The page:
Next we come to the restart regularly tip. True, nothing beats starting the day with a freshly rebooted PC, but Vista was supposed to make the sleep state the new off. Having to reboot a PC regularly instead of using sleep or hibernate is usually a sign that a program or driver isn't playing nicely. However, tracking down what's playing is tricky.
Next we come to a good tip. Add more memory. If your system doesn't have 2GB, then you should consider adding it (if the system will take it). Sure, Vista can run on 512MB, but even Microsoft acknowledges that the experience isn't going to be great:
Windows Vista can run on a PC with 512 megabytes (MB) of random access memory (RAM), but it runs better with 1 gigabyte (GB). For optimal performance, boost that to 2 GB or more.
Next bit of advice - scan for viruses or spyware. Well, you are running Windows ... :-) Truth is though that while people are quick to jump to the conclusion that it's malware sucking up all their horsepower when things get slow, it's not often that Malware is the cause of the slowdown. Nonetheless, when things get slow it's worth letting an AV package that you trust inspect the system.
Next, Microsoft recommends that you check the system's speed using the Windows Experience Index. To be honest I'm surprised that this tip is so far down the list. After all, if your PC is from the Fred Flintstone era, no amount of tweaking or tuning will help. Here's a telling statement:
If your PC is rated lower than 2 or 3, it might be time to consider a new PC, depending on what tasks you want to do with your computer.
So a PC rated as 2 or 3 might not be up to the task of running Vista? Hmmm.
Next, a controversial tip - disable unnecessary services. If you know what you're doing then doing this can free up some system resources, but one mistake can cause you some serious headaches - a system that won't boot up being the most obvious but you have to be careful that disabling a service won't at some point in the future cause something that you rely on to work to not work as expected.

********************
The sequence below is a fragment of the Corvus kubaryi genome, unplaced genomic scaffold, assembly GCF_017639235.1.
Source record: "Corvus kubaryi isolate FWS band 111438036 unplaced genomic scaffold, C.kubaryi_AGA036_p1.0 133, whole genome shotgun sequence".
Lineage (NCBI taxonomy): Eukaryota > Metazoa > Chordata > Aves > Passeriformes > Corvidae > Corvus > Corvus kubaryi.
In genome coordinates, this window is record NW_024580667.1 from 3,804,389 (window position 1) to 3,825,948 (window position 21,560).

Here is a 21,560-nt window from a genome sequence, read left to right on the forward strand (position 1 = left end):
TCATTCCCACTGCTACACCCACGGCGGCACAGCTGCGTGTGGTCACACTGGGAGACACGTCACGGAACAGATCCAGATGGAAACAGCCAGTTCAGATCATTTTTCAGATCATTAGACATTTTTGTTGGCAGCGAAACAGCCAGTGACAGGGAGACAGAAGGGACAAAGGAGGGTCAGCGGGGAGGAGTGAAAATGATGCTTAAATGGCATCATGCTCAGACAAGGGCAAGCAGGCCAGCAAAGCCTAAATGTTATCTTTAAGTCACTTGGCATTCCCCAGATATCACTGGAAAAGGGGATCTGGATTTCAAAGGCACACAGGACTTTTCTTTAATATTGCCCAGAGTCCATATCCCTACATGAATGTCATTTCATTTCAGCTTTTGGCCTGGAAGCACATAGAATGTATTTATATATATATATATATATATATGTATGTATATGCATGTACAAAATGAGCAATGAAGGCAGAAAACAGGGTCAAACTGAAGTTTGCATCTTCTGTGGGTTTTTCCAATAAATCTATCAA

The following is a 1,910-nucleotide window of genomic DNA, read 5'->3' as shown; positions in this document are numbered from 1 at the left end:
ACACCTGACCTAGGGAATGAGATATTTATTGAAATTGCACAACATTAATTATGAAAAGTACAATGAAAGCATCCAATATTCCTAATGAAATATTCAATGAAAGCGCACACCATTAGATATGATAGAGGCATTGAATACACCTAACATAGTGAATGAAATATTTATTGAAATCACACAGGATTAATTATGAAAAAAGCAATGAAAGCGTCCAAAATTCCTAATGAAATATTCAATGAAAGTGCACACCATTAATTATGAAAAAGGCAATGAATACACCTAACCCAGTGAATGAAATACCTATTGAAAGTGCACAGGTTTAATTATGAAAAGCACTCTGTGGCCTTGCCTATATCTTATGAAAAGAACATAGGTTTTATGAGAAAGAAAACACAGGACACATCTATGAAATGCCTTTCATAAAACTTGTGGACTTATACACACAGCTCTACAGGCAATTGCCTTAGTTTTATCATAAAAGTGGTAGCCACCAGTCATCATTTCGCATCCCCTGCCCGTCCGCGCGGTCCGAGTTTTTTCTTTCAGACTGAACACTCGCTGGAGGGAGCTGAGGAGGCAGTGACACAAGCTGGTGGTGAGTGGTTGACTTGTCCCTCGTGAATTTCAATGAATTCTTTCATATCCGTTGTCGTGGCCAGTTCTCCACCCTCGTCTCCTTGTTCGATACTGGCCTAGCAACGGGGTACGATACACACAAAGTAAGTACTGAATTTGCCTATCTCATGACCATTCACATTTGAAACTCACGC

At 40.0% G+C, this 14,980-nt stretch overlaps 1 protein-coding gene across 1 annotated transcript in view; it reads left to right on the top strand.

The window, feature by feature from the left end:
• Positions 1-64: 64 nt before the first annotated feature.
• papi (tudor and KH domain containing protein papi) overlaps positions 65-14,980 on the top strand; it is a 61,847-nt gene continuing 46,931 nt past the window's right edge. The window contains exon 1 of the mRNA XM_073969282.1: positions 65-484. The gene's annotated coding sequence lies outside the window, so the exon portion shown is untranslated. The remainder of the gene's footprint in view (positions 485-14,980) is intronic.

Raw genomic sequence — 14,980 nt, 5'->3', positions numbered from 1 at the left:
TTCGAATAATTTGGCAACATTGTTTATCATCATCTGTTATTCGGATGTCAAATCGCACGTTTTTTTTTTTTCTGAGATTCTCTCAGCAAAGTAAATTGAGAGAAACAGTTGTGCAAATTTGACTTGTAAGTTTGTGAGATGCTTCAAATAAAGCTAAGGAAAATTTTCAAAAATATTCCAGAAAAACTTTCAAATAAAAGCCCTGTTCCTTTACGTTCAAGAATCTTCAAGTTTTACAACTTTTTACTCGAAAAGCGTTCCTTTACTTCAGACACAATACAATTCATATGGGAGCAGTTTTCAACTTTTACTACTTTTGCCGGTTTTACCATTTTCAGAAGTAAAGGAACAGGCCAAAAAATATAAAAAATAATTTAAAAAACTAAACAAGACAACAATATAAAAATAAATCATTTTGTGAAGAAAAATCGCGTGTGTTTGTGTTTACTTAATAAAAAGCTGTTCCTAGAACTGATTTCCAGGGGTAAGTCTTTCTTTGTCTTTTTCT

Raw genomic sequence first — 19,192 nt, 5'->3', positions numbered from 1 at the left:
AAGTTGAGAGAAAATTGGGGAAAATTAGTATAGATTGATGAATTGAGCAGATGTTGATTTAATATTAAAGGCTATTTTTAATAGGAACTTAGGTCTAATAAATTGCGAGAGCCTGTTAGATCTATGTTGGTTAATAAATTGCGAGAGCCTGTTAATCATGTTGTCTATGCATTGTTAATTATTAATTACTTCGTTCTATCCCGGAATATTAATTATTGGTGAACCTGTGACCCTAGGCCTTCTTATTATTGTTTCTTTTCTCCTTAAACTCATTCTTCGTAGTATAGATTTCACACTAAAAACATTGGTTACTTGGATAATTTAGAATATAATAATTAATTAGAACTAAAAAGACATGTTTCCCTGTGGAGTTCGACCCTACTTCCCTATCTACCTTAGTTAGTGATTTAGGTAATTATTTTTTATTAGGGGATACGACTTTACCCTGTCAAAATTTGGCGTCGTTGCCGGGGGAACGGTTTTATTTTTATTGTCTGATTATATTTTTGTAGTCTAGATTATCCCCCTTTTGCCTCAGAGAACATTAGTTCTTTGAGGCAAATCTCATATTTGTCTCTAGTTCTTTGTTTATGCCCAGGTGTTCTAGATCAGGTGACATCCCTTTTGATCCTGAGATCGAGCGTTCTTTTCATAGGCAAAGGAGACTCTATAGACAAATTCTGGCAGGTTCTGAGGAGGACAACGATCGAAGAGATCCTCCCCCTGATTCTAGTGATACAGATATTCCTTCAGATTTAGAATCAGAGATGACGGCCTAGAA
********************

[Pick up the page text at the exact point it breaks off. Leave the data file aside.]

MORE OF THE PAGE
Finally, the advice not to settle for a slow PC. OK, I won't ...
The missing tip!
So what's the missing tip that I mentioned earlier? Regular readers will know what it is because I've written about it before - it's to reinstall Windows periodically. Here's what I wrote back in November:
So what is this ultimate secret to faster and reliable Windows? Simple. Reinstall the whole system from scratch (or a solid image) periodically and keep a close eye on the junk that you install in the interim. It really is that simple. That was my plan under XP and it’ll be my plan under Vista. I’m going to accept that over time, no matter how careful I am and no matter how restrained I am when it comes to installing beta and trial software, my system is going to kludge up with the detritus of normal day to day running.
Sure, there are stacks of warnings - make sure you have the Windows disc, have a back up, have applications and drivers handy - but given that Microsoft's article mentions fiddling with services, reinstalling Windows is a lot less likely to get the user into trouble.
Thoughts? Do you have any good speed up tips to share? Can a list of tips make Vista faster or is this a job for Microsoft?